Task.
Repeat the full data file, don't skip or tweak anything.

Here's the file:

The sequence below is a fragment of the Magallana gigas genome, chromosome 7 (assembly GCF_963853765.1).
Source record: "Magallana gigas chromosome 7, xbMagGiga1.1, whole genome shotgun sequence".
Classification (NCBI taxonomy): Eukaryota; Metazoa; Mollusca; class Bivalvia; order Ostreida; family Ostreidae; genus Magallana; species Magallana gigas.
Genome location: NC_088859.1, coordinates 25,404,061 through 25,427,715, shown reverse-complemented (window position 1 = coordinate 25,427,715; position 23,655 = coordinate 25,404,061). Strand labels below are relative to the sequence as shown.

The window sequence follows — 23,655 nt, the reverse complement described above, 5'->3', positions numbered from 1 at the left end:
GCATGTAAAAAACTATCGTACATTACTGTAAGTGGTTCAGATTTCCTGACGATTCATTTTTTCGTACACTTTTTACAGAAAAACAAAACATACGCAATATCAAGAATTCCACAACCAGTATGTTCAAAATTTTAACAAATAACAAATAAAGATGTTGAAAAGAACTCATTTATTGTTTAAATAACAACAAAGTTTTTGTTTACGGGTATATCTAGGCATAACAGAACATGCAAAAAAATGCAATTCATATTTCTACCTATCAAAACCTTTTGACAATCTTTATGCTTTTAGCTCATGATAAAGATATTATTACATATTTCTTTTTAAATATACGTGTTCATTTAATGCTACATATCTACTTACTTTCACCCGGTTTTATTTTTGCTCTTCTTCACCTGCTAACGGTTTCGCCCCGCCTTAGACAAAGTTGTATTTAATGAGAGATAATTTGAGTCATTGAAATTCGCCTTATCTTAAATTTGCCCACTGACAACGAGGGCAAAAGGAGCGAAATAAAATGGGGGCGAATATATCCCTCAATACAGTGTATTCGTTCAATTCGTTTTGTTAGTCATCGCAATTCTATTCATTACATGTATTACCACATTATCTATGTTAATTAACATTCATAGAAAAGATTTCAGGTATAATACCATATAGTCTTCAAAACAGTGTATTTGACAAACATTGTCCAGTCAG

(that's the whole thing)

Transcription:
The sequence below is a fragment of the Magallana gigas genome, chromosome 7 (assembly GCF_963853765.1).
Source record: "Magallana gigas chromosome 7, xbMagGiga1.1, whole genome shotgun sequence".
Classification (NCBI taxonomy): Eukaryota; Metazoa; Mollusca; class Bivalvia; order Ostreida; family Ostreidae; genus Magallana; species Magallana gigas.
Genome location: NC_088859.1, coordinates 25,404,061 through 25,427,715, shown reverse-complemented (window position 1 = coordinate 25,427,715; position 23,655 = coordinate 25,404,061). Strand labels below are relative to the sequence as shown.

The window sequence follows — 23,655 nt, the reverse complement described above, 5'->3', positions numbered from 1 at the left end:
GCATGTAAAAAACTATCGTACATTACTGTAAGTGGTTCAGATTTCCTGACGATTCATTTTTTCGTACACTTTTTACAGAAAAACAAAACATACGCAATATCAAGAATTCCACAACCAGTATGTTCAAAATTTTAACAAATAACAAATAAAGATGTTGAAAAGAACTCATTTATTGTTTAAATAACAACAAAGTTTTTGTTTACGGGTATATCTAGGCATAACAGAACATGCAAAAAAATGCAATTCATATTTCTACCTATCAAAACCTTTTGACAATCTTTATGCTTTTAGCTCATGATAAAGATATTATTACATATTTCTTTTTAAATATACGTGTTCATTTAATGCTACATATCTACTTACTTTCACCCGGTTTTATTTTTGCTCTTCTTCACCTGCTAACGGTTTCGCCCCGCCTTAGACAAAGTTGTATTTAATGAGAGATAATTTGAGTCATTGAAATTCGCCTTATCTTAAATTTGCCCACTGACAACGAGGGCAAAAGGAGCGAAATAAAATGGGGGCGAATATATCCCTCAATACAGTGTATTCGTTCAATTCGTTTTGTTAGTCATCGCAATTCTATTCATTACATGTATTACCACATTATCTATGTTAATTAACATTCATAGAAAAGATTTCAGGTATAATACCATATAGTCTTCAAAACAGTGTATTTGACAAACATTGTCCAGTCAG